Exceptional audio quality along with good connectivity options and gorgeous tones all come as standard with the Lex – well worth checking out.
Boss have been making professional quality guitar and bass pedals for decades, so it’s no surprise that their CH1 Chorus Pedal has become an industry standard due to ease of use, range of tone and construction quality. You get a huge array of tone modification options allowing you to take your signal and mix it with delayed and pitch-modified versions of itself without any unwanted feedback and you can even hook it up to dual amps allowing you to vary the sound between the two and create your very own atmospheric effect at multiple locations – perfect for those who play live and want to add an extra dimension to their live sound. It’s simple to use with four knobs – Effect Level, EQ, Rate and Depth, it’s powered by 9V battery or power supply and it comes with Boss’ 5 year warranty once you register your pedal!
Jim Dunlop MXR Analog Chorus Pedal
For analogue tone purists out there, I’d recommend checking out the Jim Dunlop MXR Analog Chorus pedal. This nifty little pedal uses the coveted “bucket-brigade” circuitry which gives you that lush chorus sound which simply cannot be achieved with a digital device. Whether you want to bust out Daft Punk’s ‘Get Lucky’ or Metallica’s ‘Welcome Home (sanitarium)’ this pedal is perfect for all genres and styles. The cool thing about this pedal is the fact Eddie Van Halen, Slash and The Vaccines have it on their pedalboard – a pretty good endorsement indeed. The 5 controls allow you to sculpt your tone to your needs and change up level, rate, depth and low and high frequency cuts so you have plenty of options.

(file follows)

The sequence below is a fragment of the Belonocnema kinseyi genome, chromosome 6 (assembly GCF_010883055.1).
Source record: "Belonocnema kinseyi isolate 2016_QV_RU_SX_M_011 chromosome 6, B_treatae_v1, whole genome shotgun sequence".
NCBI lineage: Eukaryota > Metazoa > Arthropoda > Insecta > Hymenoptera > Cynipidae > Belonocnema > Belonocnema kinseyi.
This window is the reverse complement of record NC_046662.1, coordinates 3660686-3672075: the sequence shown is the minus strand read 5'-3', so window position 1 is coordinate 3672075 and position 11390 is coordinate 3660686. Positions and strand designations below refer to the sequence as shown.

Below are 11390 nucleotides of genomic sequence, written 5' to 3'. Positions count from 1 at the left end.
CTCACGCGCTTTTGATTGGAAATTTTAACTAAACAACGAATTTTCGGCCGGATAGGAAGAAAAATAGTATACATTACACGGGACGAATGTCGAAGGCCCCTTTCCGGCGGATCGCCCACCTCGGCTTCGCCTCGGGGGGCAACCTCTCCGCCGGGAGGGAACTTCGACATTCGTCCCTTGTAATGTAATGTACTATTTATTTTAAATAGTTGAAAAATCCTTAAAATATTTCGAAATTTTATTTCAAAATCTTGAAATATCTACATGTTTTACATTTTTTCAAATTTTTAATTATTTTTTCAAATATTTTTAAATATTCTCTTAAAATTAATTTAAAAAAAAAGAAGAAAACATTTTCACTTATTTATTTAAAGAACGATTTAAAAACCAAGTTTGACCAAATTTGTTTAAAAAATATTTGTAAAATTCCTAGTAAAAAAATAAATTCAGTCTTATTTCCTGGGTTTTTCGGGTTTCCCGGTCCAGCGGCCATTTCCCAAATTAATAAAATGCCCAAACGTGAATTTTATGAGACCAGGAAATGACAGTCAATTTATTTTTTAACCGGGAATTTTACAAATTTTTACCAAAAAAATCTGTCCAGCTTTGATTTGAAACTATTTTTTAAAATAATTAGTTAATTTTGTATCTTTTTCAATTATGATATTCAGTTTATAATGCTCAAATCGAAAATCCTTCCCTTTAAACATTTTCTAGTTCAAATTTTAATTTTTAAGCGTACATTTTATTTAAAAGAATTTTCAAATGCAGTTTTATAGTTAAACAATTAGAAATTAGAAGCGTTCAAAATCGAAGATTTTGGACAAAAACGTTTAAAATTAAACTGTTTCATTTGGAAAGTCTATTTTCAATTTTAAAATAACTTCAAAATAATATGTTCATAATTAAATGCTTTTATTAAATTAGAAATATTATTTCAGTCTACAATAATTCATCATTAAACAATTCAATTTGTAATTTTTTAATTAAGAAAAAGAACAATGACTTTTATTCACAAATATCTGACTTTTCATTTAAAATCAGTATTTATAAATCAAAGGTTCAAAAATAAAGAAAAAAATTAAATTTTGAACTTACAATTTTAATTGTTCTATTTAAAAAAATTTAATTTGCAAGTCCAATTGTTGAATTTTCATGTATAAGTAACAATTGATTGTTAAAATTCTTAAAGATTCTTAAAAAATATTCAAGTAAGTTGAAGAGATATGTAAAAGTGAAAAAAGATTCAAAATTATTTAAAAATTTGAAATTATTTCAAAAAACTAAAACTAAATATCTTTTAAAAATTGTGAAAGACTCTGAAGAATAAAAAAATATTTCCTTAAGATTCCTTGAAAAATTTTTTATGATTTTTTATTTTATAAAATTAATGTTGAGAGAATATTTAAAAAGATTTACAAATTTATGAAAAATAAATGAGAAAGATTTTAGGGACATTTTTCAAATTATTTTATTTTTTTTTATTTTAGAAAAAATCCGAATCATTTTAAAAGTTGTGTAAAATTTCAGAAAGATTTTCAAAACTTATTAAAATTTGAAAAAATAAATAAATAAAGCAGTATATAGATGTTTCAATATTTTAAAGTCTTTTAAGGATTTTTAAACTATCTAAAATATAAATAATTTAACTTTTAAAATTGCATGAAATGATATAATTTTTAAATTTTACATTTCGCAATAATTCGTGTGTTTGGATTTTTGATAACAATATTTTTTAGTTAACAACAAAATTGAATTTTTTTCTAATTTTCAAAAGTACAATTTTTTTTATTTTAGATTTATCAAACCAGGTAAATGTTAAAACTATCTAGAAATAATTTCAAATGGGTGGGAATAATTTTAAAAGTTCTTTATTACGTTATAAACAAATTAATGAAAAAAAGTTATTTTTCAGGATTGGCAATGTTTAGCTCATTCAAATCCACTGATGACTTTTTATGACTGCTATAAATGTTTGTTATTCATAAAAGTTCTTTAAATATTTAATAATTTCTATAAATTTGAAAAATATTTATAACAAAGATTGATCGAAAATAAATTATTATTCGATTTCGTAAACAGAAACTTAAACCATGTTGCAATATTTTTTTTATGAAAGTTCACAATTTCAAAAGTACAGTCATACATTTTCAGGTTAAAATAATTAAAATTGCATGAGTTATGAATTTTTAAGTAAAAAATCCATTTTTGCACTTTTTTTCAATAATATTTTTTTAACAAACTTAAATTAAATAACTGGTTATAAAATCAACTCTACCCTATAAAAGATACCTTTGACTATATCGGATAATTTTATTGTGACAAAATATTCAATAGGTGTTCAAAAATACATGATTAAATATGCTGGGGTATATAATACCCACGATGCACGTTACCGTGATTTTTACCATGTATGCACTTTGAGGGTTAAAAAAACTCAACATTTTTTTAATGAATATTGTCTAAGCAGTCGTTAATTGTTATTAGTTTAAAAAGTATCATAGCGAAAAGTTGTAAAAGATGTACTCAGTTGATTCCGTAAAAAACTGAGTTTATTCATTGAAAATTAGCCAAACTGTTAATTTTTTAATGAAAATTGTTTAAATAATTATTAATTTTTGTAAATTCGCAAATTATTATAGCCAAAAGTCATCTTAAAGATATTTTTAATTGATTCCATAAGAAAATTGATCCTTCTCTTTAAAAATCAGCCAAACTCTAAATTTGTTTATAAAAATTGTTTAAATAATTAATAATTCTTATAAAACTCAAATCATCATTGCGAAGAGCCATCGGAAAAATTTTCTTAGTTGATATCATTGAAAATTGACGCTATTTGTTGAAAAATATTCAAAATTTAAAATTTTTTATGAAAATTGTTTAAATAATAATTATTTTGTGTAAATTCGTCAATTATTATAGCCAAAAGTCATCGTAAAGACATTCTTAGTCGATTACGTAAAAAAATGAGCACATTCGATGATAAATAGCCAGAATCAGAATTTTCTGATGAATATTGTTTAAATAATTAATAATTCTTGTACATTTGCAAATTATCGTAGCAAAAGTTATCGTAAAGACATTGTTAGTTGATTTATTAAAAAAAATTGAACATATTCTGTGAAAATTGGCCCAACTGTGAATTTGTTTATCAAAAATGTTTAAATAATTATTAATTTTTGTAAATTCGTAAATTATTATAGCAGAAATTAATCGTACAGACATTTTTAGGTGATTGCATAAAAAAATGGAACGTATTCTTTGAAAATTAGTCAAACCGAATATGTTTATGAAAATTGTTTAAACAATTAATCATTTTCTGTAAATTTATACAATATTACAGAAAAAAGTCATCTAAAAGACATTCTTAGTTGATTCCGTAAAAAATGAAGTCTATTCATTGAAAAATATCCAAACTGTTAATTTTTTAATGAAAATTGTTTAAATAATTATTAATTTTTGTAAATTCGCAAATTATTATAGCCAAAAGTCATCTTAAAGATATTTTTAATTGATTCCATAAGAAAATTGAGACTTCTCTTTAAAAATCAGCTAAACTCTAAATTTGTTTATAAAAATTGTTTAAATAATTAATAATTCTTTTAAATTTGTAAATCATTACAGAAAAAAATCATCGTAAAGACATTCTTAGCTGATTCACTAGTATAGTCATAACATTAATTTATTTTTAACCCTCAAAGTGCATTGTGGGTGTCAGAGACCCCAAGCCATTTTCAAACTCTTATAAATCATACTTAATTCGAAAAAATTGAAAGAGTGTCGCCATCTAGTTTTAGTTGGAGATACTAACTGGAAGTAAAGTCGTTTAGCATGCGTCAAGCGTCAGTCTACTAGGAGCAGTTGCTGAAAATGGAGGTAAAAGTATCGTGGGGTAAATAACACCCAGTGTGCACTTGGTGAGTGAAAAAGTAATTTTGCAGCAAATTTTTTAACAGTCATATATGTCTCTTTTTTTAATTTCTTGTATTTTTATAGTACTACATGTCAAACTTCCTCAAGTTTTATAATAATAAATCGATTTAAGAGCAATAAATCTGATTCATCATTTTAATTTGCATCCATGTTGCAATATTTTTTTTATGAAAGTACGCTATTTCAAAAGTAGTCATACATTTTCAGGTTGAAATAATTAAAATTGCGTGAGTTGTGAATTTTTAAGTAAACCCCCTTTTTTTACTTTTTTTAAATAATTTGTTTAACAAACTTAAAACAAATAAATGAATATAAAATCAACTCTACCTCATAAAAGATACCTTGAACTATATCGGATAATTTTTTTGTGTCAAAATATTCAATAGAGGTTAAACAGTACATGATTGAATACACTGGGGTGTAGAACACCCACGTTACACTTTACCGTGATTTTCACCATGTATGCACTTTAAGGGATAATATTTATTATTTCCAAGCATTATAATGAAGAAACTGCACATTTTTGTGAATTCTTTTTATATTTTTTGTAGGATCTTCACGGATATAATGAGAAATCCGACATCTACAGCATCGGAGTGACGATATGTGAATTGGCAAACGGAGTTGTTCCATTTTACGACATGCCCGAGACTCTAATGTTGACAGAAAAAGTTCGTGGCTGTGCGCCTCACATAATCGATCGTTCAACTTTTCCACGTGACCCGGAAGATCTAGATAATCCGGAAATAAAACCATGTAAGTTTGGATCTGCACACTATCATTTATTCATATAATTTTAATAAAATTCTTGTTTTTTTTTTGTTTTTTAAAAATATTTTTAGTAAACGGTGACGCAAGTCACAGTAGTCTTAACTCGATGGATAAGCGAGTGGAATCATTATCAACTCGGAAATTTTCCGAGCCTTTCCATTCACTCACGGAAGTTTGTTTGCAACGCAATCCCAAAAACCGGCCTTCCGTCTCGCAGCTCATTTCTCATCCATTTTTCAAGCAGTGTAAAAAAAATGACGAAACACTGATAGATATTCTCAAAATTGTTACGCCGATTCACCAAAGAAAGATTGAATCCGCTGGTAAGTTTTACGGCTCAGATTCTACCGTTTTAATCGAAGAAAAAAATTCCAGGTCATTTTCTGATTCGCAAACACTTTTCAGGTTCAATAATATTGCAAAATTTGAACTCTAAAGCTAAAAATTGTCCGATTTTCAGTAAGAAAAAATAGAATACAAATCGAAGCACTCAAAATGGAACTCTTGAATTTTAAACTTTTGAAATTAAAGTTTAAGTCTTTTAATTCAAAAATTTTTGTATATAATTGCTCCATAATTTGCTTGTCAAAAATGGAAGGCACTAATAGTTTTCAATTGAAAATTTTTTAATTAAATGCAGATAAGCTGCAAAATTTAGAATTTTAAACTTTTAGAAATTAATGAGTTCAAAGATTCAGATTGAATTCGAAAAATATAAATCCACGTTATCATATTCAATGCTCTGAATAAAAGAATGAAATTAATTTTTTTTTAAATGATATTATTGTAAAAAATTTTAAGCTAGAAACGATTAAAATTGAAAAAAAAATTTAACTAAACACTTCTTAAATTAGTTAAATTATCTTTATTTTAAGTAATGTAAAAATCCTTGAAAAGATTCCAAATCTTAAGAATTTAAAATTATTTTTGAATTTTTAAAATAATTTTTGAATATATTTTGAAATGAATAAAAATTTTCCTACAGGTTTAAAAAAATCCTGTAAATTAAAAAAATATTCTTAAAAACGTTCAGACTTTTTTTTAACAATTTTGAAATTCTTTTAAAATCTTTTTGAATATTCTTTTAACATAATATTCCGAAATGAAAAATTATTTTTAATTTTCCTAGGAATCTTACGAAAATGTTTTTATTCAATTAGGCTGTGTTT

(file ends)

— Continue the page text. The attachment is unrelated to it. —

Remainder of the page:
This pedal may be cheap and cheerful, clocking in at under £30, but don’t be fooled by the modest price tag. This is a mean, monster of a pedal that is an easy to use, no messing about option that stands up to the heavyweights in the chorus pedal world. The DR. Tone CHR101 analog is a versatile chorus pedal that offers two tone shaping controls in the form of Rate and Depth, offering the user the opportunity to tweak the chorus sound and achieve some sumptuous tones. Add a subtle dimension to your playing or go all out and increase the rate and depth to its full potential for some psychedelic freak outs. If you want a low cost option that can be powered via battery or 9V power supply, something that won’t let you down and is constructed with touring and longevity in mind – the DR. Tone CHR101 should be your first point of call.
Take a look at a complete selection of Chorus pedals on the Dawsons website.
Lee Glynn is a guitarist and multi-instrumentalist who lives in Liverpool, England. After moving to the UK from Perth, Australia, Lee enjoyed a successful career as guitarist in Liverpool based rock band Sound of Guns.
After releasing two albums, a myriad of EPs / singles and touring extensively around the world for 6 years including stops at Glastonbury, Latitude Festival, as well as the coveted Reading & Leeds Festivals, Lee decided it was a time for a change of scenery.
Utilising his experience in music journalism, Lee now works within the web team at Dawsons Music, where he can still relay his passion for music by producing great content for the Dawsons blog and social media. Lee is still an avid guitar player and writer.